Important notes on loss limitations:
Many times, especially in the beginning of the investment years, all of the deductions (particularly the depreciation) adds up to being able to report a loss on your 1040, which can significantly reduce your tax burden in the current year. However, another big mistake that Realtors and other industry professionals don’t realize is that there are pretty large limitations to the losses that you can take. If your AGI on line 37 is over $150,000, you don’t get to take a loss. The passive activity losses are incremental on down to $100,000 of AGI. Passive activity loss limitations are computed using form 8582.

The one big exception to the passive activity loss rule: if you are a Realtor or related business professional. An excerpt of the current IRS code: “Generally, rental activities are passive activities even if you materially participated in them. However, if you qualified as a real estate professional, rental real estate activities in which you materially participated aren’t passive activities. For this purpose, each interest you have in a rental real estate activity is a separate activity, unless you choose to treat all interests in rental real estate activities as one activity. See the Instructions for Schedule E (Form 1040), Supplemental Income and Loss, for information about making this choice.” This exception can be found on the IRS passive activity loss page.

Improvements or repairs: deductible or depreciable?
Another area of confusion and misconception is figuring out if an expense is an improvement or a repair. Repairs, generally, are considered deductible in the year that you paid for them. However, if you’ve put an addition on the home, renovated it, etc., those could be considered “improvements” for tax purposes, and need to be depreciated over the time period that the IRS allows, which differs depending on the improvement. Improvements may also be added to the cost basis of the home. These rules are pretty complex, and more discussion on the distinction between the rules can be found here. The improvements may also be added to the cost basis of the home (reducing capitol gains).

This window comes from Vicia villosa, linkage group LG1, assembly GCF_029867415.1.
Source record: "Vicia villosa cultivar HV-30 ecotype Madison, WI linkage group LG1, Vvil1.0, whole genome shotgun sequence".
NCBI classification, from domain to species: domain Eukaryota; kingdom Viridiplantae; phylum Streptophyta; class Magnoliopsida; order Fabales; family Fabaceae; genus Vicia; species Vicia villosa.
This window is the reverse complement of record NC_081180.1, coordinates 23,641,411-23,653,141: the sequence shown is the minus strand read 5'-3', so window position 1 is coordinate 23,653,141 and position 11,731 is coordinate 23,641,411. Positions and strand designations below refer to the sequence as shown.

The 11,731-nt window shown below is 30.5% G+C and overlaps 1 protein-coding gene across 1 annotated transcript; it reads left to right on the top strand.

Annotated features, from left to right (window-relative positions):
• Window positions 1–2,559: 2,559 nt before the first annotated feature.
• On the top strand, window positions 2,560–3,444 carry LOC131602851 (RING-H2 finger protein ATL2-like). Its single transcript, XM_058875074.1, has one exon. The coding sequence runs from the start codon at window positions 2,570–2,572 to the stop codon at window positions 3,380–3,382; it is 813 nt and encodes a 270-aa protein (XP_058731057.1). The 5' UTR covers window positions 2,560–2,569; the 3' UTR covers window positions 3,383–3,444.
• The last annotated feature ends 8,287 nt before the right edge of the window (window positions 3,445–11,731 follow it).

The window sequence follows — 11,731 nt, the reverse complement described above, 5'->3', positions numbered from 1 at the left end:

Notes on attempting to avoid capitol gains tax treatment:
It is very common, though not lawful, to try to avoid capitol gains taxes by moving into or making it appear that you have moved back into a previously used rental for two years prior to selling it. Though this is common, the IRS will sometimes scrutinize the records, looking at: utility bills, voter registration, DMV change of address, etc., to try to verify that you’ve actually moved into the rental.

In addition, normally when you live in the home for 2 out of the last 5 years, you are able to avoid capitol gains taxes. However, when converting to or from a rental, the rules get very complex and not always tax free. For 2016, you can get partially reduced tax free treatment based on the number of months rented after 2008 and dividing by the number of months owned. This concept is confusing and you’ll want to plan carefully if this is part of your tax strategy.

Misc. tidbits: 
-It is recommended when you purchase a rental to ask the seller for a copy of their schedule E.
-If you’re purchasing a rental you may wish to use an LLC and/or take out an umbrella insurance policy.
-Be careful not to think of depreciation as “tax savings” since depreciation is something you will have to recapture when the home is sold.

I hope this helps point you in directions that help answer some of your investment questions!